Potty Training

Potty Training

Postby chelynnah » Tue Dec 09, 2008 5:07 pm

From: chelsea76 Sent: 23/08/2003 21:51
My personal opinion in potty training (with which many others disagree and that's okay!) is not to confuse a puppy by offering it paper training and also outdoor training. I don't believe in using newspaper training any more (though I once did) because I think it gives mixed messages to a pup. You are wanting a pup to learn to do it's business outside, yet telling it that 'sometimes' it's okay to go inside. Therefore it's not getting a consistent message about what you want from it. I believe that if you start right off the bat letting it know that outside is ALWAYS where you want it to go I believe that it is a much easier (though still sometimes lengthy) battle.

When we got Chelsea it was 'our' first dog, but I'd had dogs all my life, Nick had never had dogs at all - so training him was first on the agenda - even before training the pup LOL. My words to him regarding potty were:

If the feet hit the floor, the pup goes outside!!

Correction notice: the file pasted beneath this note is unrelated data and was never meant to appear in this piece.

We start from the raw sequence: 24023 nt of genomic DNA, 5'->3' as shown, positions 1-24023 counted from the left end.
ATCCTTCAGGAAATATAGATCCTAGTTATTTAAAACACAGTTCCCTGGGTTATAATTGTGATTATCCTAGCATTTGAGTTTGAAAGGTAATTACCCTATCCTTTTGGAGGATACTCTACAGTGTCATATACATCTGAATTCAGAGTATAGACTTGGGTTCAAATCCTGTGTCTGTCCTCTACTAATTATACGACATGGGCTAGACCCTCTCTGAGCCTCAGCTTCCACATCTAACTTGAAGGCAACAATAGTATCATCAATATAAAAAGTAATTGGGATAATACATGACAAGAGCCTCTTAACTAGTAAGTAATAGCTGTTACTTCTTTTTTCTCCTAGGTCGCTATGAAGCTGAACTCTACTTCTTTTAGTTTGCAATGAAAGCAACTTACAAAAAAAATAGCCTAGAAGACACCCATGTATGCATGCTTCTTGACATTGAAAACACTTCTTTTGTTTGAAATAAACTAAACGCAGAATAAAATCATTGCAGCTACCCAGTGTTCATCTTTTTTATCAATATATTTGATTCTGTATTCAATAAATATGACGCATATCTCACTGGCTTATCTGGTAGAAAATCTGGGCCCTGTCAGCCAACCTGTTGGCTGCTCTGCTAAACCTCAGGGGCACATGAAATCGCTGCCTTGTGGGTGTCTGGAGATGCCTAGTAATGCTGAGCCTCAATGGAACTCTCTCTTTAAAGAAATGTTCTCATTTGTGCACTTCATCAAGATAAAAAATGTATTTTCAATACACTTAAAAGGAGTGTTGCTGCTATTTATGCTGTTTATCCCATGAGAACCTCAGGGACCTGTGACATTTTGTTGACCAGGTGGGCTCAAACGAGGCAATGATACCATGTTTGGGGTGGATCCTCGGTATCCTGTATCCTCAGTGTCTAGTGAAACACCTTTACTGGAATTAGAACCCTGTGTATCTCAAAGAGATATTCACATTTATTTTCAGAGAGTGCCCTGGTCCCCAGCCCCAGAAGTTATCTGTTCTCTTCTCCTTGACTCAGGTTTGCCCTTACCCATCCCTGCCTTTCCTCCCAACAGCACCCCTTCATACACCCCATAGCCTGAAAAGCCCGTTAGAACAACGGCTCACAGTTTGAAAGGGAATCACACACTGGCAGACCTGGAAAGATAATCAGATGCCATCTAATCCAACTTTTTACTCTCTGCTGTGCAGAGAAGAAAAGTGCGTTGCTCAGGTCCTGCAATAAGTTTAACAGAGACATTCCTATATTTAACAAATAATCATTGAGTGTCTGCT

Of course there was more to it than this, but this was the basic principal. If she was sleeping and woke up and her feet hit the floor - she was taken outside. If she was playing hard and stopped (therefore feet stationary on the floor) she went outside. Within 15 minutes of eating - outside. Every time - no arguments. He learned pretty quick that I was right. If she woke up and he didn't take her (had to be him as I'd recently had major back surgery) she peed on the floor. If she was playing hard and stopped, if he didn't get to her fast enough - peed on the floor (or beanbag, or whatever she stopped on LOL). He learned quickly. And in between all those times about every hour or so she would go out. He learned so well that when we got our second pup she only ever had 3 accidents and those were all our faults - however a lot of luck came along with her in that she and her sisters had already pretty much trained themselves before I picked her up from the breeder.